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The border wall blitz, brought to you by Donald Trump and Mike Pence

Dramatic week ends with president touting barrier of ‘steel that has concrete inside’

President Donald Trump and Vice President Mike Pence arrive at the Capitol to attend a Senate Republican policy luncheon last week. (Tom Williams/CQ Roll Call)
President Donald Trump and Vice President Mike Pence arrive at the Capitol to attend a Senate Republican policy luncheon last week. (Tom Williams/CQ Roll Call)

Eager to shift public opinion in favor of taxpayers funding a southern border wall as part of any legislation to reopen a quarter of the federal government, the White House has deployed its top guns, President Donald Trump and Vice President Mike Pence, on a public relations blitz.

Several polls show about half of Americans blame the president for the shutdown, while around 35 percent blame Democrats. What’s more, Trump’s approval rating has dipped during the 21-day funding lapse that has left 800,000 federal workers furloughed and without paychecks Friday for the first time. Even a survey by Rassmussen Reports — typically more friendly to conservatives like the president — found most Republicans who responded see a wall as effective but not an emergency.

FiveThirtyEight’s running average of several approval rating polls puts Trump’s approval rating at 41 percent on Friday, down from 42.2 percent on Dec. 10. The same average put his disapproval rating at 53.9 percent Friday, up from 52.5 on Dec. 10.

The president used a White House border security event Friday afternoon to say the United States is being “invaded by criminals and drugs,” a statement he often makes that immigration experts and independent fact-checkers call a false claim. He also again changed his preferred design of a border barrier, which once was to be a concrete barrier reinforced with steel until he lately tried giving Democrats an “out” by switching to an “artistically designed steel slat” structure.

[Trump cuts off federal funds to California to fight ‘Forrest fires’]

But on Friday, he mused aloud about a barrier made of “steel that has concrete inside,” calling that kind of structure “not a bad combination.”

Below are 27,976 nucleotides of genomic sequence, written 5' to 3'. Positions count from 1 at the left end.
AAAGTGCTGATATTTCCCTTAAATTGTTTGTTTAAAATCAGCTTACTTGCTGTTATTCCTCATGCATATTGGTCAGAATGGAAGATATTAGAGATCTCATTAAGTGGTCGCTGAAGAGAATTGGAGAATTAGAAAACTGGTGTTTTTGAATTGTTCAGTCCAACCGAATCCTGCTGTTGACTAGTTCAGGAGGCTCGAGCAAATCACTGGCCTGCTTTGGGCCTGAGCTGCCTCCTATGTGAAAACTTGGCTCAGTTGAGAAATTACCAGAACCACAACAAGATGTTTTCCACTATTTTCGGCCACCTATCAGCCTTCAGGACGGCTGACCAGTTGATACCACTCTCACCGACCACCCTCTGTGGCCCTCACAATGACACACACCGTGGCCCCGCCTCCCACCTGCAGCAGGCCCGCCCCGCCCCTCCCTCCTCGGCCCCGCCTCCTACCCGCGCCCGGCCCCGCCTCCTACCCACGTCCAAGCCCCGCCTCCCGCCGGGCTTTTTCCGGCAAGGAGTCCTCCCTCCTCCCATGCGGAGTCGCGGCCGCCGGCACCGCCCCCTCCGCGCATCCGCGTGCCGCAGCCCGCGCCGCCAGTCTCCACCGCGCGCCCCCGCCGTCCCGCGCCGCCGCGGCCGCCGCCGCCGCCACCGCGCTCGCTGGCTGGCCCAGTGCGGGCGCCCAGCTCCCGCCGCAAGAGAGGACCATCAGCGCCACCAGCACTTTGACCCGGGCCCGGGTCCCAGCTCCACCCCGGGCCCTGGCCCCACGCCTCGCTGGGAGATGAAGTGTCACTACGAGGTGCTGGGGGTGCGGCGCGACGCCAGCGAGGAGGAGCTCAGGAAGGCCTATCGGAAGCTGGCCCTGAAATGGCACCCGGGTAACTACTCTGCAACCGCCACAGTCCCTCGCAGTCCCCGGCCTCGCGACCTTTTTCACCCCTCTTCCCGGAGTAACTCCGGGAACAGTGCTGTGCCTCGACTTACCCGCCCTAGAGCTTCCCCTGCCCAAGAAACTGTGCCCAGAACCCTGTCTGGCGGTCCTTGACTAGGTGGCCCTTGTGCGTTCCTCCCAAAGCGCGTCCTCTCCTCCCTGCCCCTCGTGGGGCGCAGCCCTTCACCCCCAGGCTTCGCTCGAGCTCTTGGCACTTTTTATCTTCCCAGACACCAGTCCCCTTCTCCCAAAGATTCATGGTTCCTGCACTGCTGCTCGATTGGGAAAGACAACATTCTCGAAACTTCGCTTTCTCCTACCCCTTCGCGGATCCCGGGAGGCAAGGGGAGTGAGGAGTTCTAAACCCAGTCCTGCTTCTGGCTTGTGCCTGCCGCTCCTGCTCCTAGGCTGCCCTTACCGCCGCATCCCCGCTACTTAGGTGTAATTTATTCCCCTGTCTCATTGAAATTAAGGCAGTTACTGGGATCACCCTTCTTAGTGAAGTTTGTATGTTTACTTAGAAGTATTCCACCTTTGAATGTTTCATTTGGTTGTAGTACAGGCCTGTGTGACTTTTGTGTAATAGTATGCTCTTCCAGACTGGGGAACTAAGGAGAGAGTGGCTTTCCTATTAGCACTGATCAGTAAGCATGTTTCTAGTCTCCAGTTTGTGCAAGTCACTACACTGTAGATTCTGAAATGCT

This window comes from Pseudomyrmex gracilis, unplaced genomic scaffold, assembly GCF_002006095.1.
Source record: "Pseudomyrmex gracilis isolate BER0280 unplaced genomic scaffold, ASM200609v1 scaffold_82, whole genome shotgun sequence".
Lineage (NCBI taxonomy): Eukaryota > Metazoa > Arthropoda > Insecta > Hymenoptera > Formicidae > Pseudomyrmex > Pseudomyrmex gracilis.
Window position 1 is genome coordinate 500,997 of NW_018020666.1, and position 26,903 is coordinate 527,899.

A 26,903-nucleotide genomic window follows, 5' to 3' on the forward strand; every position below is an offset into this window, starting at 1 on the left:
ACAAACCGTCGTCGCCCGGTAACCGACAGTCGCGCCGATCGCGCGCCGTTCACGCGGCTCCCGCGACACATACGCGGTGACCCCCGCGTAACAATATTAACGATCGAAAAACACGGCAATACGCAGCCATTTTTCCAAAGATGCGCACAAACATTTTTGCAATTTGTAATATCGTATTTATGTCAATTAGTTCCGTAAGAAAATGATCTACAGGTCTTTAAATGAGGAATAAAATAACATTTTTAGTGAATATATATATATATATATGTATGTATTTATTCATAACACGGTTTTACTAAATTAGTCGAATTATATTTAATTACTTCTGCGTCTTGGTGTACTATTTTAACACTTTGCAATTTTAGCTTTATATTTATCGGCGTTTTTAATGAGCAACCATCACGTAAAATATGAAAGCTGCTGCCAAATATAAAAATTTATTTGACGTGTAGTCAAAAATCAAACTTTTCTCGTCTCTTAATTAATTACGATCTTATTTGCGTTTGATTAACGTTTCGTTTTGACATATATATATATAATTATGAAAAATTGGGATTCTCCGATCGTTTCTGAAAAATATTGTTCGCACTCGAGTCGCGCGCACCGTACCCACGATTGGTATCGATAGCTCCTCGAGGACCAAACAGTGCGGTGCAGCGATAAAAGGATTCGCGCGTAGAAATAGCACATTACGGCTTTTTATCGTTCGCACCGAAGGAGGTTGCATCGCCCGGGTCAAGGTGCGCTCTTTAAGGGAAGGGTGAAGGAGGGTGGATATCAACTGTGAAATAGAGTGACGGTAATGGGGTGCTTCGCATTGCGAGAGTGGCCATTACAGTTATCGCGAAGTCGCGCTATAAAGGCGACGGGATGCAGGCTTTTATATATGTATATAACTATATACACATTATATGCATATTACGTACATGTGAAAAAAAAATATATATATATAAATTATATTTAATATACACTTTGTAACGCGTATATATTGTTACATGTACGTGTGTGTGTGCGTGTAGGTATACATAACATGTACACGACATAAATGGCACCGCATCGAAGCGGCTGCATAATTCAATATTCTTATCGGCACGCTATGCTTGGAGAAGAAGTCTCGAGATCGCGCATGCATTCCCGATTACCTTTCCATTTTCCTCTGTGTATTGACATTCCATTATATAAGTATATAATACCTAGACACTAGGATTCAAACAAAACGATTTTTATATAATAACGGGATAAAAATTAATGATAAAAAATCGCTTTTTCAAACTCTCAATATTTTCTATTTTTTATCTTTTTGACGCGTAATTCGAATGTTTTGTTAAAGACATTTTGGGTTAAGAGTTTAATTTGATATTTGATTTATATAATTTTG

He also addressed the death of a group of migrants who suffocated and died in the trailer of a big rig, calling it a “hell of a death” and a “disgrace” before saying many illegal migrants are moved into the United States between official ports of entry — areas where he wants to erect his wall.

Part of the border-themed public relations push has featured Trump, Pence and other senior administration officials stressing their contention that border officers are facing a dramatic uptick in groups of migrants showing up at ports of entry with children, falsely claiming to be families. “They are just using the children,” he said Friday, “and then they tell them to ‘get out of here.’”

‘Ever the showman’

Expect the public blitz to continue.

“Stay tuned,” White House counselor Kellyanne Conway told Roll Call Friday afternoon. “You’ll see some more stuff.”

Mark Rom, a Georgetown University professor, said the week shows how Trump is “ever the showman,” particularly as he muses about declaring a national emergency so he can claim extraordinary authority to divert money to wall-building. 

“The message is now, ‘If Congress won’t act, I will,’” Rom said. “‘So give me the money for my wall if you’re so opposed to me using this authority.’”

The border blitz came as one Trump ally, GOP Sen. Lindsey Graham of South Carolina, went from trying to craft a deal to encouraging the president to bypass the legislative branch.

“Mr. President, declare a national emergency now. Build a wall now,” Graham said in a statement.

During the Trump-Pence offensive, which also included Trump’s first primetime address from the Oval Office and two Pence sessions with reporters on the border issue and shutdown, Democratic members have howled.